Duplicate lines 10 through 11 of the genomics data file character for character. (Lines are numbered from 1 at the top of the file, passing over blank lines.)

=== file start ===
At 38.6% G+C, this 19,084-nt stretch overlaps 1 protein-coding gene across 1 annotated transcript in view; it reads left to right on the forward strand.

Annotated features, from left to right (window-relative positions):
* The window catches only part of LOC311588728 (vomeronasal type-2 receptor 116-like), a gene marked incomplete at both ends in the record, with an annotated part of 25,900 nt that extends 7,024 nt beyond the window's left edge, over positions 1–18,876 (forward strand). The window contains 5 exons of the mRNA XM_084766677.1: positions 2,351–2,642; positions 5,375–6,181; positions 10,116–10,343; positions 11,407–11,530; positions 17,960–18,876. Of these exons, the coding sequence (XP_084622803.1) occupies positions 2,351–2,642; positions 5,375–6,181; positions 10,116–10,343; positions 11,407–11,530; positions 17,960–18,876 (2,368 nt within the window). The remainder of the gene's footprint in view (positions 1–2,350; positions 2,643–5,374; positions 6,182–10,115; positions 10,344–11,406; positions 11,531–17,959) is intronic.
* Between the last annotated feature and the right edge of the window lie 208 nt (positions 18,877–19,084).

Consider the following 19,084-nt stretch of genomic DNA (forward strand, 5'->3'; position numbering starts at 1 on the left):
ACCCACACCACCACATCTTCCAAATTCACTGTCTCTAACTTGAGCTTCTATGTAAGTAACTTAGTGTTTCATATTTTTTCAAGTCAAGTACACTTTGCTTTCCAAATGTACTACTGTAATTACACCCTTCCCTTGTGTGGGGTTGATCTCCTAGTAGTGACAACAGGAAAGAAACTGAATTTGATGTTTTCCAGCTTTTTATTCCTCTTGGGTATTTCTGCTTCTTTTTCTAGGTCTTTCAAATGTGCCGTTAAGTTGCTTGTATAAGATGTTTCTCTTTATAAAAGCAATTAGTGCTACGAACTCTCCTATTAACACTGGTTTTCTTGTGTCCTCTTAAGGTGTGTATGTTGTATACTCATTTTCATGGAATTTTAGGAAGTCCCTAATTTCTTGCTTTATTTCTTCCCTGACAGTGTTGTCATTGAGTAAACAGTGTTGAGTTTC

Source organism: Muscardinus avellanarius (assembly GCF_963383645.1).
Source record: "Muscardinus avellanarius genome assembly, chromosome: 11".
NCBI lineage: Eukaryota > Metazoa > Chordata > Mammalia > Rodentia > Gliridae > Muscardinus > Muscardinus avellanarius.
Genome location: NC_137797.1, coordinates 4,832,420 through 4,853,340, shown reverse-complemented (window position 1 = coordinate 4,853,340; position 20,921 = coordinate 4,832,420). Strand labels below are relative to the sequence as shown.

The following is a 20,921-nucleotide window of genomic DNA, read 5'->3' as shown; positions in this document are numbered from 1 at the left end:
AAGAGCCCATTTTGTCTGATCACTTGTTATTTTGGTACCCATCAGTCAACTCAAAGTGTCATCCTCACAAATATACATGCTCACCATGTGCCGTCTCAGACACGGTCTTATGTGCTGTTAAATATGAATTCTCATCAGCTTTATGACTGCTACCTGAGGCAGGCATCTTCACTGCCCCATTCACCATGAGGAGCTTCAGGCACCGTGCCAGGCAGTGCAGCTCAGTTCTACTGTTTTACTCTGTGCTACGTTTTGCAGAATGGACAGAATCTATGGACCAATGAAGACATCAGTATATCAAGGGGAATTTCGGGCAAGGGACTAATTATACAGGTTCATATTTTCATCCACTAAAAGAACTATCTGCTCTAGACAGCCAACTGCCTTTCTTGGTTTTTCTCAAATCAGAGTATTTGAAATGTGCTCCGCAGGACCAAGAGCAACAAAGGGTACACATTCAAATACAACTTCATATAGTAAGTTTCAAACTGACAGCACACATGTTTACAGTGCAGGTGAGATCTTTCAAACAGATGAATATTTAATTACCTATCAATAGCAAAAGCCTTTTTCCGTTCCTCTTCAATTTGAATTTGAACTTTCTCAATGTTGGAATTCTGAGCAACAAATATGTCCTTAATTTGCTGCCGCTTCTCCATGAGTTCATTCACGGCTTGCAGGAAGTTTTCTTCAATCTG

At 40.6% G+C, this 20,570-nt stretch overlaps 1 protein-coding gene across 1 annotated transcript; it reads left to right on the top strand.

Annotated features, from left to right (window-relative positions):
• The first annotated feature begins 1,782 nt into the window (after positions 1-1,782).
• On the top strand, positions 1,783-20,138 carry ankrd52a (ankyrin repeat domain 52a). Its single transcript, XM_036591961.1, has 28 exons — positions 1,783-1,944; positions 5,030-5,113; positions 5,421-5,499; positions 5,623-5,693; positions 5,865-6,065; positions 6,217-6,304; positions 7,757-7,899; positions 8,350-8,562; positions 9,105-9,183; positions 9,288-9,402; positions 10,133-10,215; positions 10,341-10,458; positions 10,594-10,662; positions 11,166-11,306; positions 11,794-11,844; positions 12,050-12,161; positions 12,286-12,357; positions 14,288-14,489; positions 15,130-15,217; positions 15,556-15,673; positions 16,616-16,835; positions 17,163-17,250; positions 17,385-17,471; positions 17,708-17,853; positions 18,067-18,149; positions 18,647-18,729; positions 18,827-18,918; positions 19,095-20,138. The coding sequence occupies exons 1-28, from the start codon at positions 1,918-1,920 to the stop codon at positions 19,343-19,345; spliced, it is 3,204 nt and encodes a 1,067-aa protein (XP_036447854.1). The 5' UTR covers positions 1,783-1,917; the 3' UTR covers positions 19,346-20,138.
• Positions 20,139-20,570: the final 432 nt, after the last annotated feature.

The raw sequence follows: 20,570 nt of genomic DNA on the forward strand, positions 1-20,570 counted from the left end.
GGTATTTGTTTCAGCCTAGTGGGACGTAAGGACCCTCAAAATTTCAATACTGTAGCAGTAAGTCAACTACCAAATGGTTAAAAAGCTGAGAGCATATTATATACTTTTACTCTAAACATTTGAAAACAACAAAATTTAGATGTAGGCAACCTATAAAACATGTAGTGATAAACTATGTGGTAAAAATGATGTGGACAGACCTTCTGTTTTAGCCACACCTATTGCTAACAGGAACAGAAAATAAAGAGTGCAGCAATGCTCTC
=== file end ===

Genome location: NC_137797.1, coordinates 4,832,420 through 4,853,340, shown reverse-complemented (window position 1 = coordinate 4,853,340; position 20,921 = coordinate 4,832,420). Strand labels below are relative to the sequence as shown.

The following is a 20,921-nucleotide window of genomic DNA, read 5'->3' as shown; positions in this document are numbered from 1 at the left end: